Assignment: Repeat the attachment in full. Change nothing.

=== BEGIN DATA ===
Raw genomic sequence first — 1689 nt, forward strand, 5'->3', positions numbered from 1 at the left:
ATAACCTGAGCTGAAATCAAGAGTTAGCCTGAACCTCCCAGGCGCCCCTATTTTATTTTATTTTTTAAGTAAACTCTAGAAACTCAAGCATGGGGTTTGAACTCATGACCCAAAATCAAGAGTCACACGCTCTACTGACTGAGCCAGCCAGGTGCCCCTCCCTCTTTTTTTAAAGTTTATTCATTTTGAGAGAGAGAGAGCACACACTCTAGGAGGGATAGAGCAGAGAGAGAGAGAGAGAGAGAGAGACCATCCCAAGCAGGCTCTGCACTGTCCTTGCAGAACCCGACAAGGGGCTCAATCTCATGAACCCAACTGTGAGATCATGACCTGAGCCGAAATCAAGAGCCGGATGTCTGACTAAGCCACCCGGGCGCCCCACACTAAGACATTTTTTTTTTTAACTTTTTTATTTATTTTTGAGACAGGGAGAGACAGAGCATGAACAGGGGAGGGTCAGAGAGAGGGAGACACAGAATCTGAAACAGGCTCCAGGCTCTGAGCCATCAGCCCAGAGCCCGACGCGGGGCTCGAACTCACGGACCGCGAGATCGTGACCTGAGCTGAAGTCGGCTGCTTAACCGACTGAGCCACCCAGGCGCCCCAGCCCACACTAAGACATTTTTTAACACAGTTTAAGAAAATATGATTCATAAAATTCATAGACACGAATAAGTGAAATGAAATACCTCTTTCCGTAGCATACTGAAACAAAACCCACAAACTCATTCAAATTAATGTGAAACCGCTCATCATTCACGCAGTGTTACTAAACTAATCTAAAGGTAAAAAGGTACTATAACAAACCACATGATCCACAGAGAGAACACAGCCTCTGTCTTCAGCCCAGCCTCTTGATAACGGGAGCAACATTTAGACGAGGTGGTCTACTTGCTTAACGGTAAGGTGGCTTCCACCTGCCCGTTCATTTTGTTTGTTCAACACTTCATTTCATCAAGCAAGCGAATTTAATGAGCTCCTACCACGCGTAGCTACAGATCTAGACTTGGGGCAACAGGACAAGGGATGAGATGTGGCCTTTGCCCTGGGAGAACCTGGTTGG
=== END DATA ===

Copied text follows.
Raw genomic sequence first — 1689 nt, forward strand, 5'->3', positions numbered from 1 at the left:
ATAACCTGAGCTGAAATCAAGAGTTAGCCTGAACCTCCCAGGCGCCCCTATTTTATTTTATTTTTTAAGTAAACTCTAGAAACTCAAGCATGGGGTTTGAACTCATGACCCAAAATCAAGAGTCACACGCTCTACTGACTGAGCCAGCCAGGTGCCCCTCCCTCTTTTTTTAAAGTTTATTCATTTTGAGAGAGAGAGAGCACACACTCTAGGAGGGATAGAGCAGAGAGAGAGAGAGAGAGAGAGAGACCATCCCAAGCAGGCTCTGCACTGTCCTTGCAGAACCCGACAAGGGGCTCAATCTCATGAACCCAACTGTGAGATCATGACCTGAGCCGAAATCAAGAGCCGGATGTCTGACTAAGCCACCCGGGCGCCCCACACTAAGACATTTTTTTTTTTAACTTTTTTATTTATTTTTGAGACAGGGAGAGACAGAGCATGAACAGGGGAGGGTCAGAGAGAGGGAGACACAGAATCTGAAACAGGCTCCAGGCTCTGAGCCATCAGCCCAGAGCCCGACGCGGGGCTCGAACTCACGGACCGCGAGATCGTGACCTGAGCTGAAGTCGGCTGCTTAACCGACTGAGCCACCCAGGCGCCCCAGCCCACACTAAGACATTTTTTAACACAGTTTAAGAAAATATGATTCATAAAATTCATAGACACGAATAAGTGAAATGAAATACCTCTTTCCGTAGCATACTGAAACAAAACCCACAAACTCATTCAAATTAATGTGAAACCGCTCATCATTCACGCAGTGTTACTAAACTAATCTAAAGGTAAAAAGGTACTATAACAAACCACATGATCCACAGAGAGAACACAGCCTCTGTCTTCAGCCCAGCCTCTTGATAACGGGAGCAACATTTAGACGAGGTGGTCTACTTGCTTAACGGTAAGGTGGCTTCCACCTGCCCGTTCATTTTGTTTGTTCAACACTTCATTTCATCAAGCAAGCGAATTTAATGAGCTCCTACCACGCGTAGCTACAGATCTAGACTTGGGGCAACAGGACAAGGGATGAGATGTGGCCTTTGCCCTGGGAGAACCTGGTTGG